100 Ways: Health


Published May 13, 2019 1:34 PM

Making the Grade

Rating Restaurants

Jonathan Fielding.

An "A" grade sign posted at a restaurant is reassuring, showing that the establishment has passed rigorous health and safety inspections. Those grades have roots at UCLA.

In 1998, Jonathan Fielding became the founding director of the Los Angeles County Department of Public Health (DPH), which tackles foodborne illness, infectious disease outbreaks, toxic exposures, natural and man-made disasters, and more. Fielding, a UCLA professor of pediatrics and of health policy and management and co-director of the UCLA Center for Healthier Children, Families and Communities, is an expert in these areas.

When an investigative report revealed serious health and safety code violations in L.A. restaurants, DPH was charged with informing the public and correcting problems. In response, DPH established the rating system, dropping the percentage of low-grade restaurants from 15 percent to 1.5 percent and decreasing the incidence of foodborne illnesses in L.A. County. Today, the grading system is used statewide and in other states, as well.

Looking Out for Our Neighbors

Climate Change and Local Wildlife

How does the 101 Freeway affect the city’s wild animal population? UCLA researchers published a study about this in the journal Conservation Biology. The study, which focused on seven species chosen as representative of local wildlife, found a large amount of genetic diversity within groups separated by the freeway.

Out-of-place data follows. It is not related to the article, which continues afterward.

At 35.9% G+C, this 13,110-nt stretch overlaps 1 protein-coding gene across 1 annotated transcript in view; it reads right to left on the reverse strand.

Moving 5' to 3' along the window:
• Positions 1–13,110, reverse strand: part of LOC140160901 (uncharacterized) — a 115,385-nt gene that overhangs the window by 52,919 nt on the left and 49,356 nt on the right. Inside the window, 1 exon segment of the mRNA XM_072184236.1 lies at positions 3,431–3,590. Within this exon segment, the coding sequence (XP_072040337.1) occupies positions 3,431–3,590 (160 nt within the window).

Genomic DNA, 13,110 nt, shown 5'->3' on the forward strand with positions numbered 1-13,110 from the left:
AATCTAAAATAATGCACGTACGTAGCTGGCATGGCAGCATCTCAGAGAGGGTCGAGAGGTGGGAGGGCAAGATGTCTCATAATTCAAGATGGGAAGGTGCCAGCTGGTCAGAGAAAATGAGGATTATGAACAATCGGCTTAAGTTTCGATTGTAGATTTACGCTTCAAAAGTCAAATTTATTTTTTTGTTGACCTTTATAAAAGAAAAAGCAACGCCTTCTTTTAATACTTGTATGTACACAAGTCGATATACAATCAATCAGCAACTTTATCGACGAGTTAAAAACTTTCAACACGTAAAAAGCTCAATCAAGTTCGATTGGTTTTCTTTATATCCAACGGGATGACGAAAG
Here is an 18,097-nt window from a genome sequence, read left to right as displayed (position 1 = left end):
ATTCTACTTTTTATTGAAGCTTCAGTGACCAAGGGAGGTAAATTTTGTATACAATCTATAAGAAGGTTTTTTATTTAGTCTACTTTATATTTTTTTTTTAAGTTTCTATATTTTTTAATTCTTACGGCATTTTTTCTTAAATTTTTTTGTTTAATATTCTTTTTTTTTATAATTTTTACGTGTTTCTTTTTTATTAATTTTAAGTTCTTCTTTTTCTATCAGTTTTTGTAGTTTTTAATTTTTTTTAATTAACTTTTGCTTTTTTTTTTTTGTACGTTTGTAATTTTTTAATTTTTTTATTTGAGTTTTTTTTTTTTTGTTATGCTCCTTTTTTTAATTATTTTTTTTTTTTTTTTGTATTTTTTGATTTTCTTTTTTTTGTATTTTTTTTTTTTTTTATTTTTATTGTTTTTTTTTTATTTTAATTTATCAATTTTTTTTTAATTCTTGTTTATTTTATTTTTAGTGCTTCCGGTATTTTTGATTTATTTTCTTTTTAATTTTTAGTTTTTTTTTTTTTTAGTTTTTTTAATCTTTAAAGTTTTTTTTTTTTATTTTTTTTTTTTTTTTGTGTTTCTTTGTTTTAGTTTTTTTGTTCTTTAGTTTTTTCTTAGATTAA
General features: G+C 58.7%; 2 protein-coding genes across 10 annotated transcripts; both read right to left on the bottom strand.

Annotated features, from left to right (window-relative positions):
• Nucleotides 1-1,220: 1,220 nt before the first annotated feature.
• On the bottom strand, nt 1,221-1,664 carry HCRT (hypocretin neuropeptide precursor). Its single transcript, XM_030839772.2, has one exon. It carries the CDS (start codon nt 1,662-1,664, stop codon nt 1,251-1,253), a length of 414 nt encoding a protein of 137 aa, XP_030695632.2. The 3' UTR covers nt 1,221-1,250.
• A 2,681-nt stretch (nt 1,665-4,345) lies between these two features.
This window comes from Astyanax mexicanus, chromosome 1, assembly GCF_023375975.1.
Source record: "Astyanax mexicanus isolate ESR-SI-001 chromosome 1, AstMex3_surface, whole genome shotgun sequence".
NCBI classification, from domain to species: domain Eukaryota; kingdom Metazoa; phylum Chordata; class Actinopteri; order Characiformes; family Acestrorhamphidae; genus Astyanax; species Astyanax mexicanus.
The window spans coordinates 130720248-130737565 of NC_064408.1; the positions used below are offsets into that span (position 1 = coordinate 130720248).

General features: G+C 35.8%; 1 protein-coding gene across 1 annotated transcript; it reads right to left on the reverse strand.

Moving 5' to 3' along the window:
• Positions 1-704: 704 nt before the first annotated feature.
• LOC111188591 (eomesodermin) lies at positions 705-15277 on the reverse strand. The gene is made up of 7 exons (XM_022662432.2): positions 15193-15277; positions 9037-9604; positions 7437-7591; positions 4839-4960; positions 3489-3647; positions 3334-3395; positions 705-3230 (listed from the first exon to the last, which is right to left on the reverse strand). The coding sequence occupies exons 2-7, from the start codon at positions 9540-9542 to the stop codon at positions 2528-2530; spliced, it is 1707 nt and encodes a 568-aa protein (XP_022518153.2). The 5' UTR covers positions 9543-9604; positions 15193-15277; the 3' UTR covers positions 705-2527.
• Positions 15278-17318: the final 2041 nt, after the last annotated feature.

“To better comprehend how wildlife will respond to climate change, it is important to look at ecosystems as a whole in addition to zeroing in on specific species,” says Tom Smith, a professor of ecology and evolutionary biology and director of the Center for Tropical Research.

A juvenile western skink, one of seven animals mapped in the UCLA study of how the 101 Freeway affects population diversity.

In addition to gathering genetic information, the researchers cross-referenced the genetic findings with environmental variables — temperature, elevation and vegetation — to look for patterns. The study also identifies areas with the largest number of species and most genetic diversity within individual species.

By focusing on a small, environmentally diverse area of the Santa Monica Mountains, one can discover 70 to 80 percent of the genetic variation in a species native to that area, says Assistant Adjunct Professor Ryan Harrigan, a co-author of the study.

Knowing how animals respond to changes in temperature or elevation tells scientists how the species could react to climate change. If our planet warms two degrees Celsius by the end of this century, as many climate scientists predict, wildlife will have limited options, Harrigan says.

In response to climate change, many animals may move up the mountains to cooler territory but find that there’s nowhere to go at the top. This may result in some species becoming extinct, while others may adapt to the new reality.